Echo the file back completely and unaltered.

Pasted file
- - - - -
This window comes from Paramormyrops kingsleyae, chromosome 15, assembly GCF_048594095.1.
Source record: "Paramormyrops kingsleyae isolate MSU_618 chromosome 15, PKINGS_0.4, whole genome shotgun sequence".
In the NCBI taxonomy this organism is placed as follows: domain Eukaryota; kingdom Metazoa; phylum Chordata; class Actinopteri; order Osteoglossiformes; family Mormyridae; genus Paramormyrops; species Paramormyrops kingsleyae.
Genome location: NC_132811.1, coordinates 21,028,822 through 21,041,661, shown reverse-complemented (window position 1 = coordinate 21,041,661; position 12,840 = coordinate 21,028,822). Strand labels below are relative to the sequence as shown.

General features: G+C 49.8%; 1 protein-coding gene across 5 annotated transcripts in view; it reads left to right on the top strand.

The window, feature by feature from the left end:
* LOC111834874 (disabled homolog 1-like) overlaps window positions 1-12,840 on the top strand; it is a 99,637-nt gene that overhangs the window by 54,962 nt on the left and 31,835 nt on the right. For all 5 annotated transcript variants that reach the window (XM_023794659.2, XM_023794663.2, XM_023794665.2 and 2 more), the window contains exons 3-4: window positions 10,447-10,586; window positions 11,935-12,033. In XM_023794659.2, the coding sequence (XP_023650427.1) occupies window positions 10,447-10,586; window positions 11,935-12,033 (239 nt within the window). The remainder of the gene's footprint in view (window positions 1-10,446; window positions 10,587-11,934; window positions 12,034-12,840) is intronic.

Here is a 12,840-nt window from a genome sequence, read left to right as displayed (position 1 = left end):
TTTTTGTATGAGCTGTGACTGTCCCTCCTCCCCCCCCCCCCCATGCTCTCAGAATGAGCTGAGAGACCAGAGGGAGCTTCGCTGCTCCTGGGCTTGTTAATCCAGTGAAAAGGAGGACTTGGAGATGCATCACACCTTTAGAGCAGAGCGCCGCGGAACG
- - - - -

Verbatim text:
This window comes from Paramormyrops kingsleyae, chromosome 15, assembly GCF_048594095.1.
Source record: "Paramormyrops kingsleyae isolate MSU_618 chromosome 15, PKINGS_0.4, whole genome shotgun sequence".
In the NCBI taxonomy this organism is placed as follows: domain Eukaryota; kingdom Metazoa; phylum Chordata; class Actinopteri; order Osteoglossiformes; family Mormyridae; genus Paramormyrops; species Paramormyrops kingsleyae.
Genome location: NC_132811.1, coordinates 21,028,822 through 21,041,661, shown reverse-complemented (window position 1 = coordinate 21,041,661; position 12,840 = coordinate 21,028,822). Strand labels below are relative to the sequence as shown.

General features: G+C 49.8%; 1 protein-coding gene across 5 annotated transcripts in view; it reads left to right on the top strand.

The window, feature by feature from the left end:
* LOC111834874 (disabled homolog 1-like) overlaps window positions 1-12,840 on the top strand; it is a 99,637-nt gene that overhangs the window by 54,962 nt on the left and 31,835 nt on the right. For all 5 annotated transcript variants that reach the window (XM_023794659.2, XM_023794663.2, XM_023794665.2 and 2 more), the window contains exons 3-4: window positions 10,447-10,586; window positions 11,935-12,033. In XM_023794659.2, the coding sequence (XP_023650427.1) occupies window positions 10,447-10,586; window positions 11,935-12,033 (239 nt within the window). The remainder of the gene's footprint in view (window positions 1-10,446; window positions 10,587-11,934; window positions 12,034-12,840) is intronic.

Here is a 12,840-nt window from a genome sequence, read left to right as displayed (position 1 = left end):
TTTTTGTATGAGCTGTGACTGTCCCTCCTCCCCCCCCCCCCCATGCTCTCAGAATGAGCTGAGAGACCAGAGGGAGCTTCGCTGCTCCTGGGCTTGTTAATCCAGTGAAAAGGAGGACTTGGAGATGCATCACACCTTTAGAGCAGAGCGCCGCGGAACG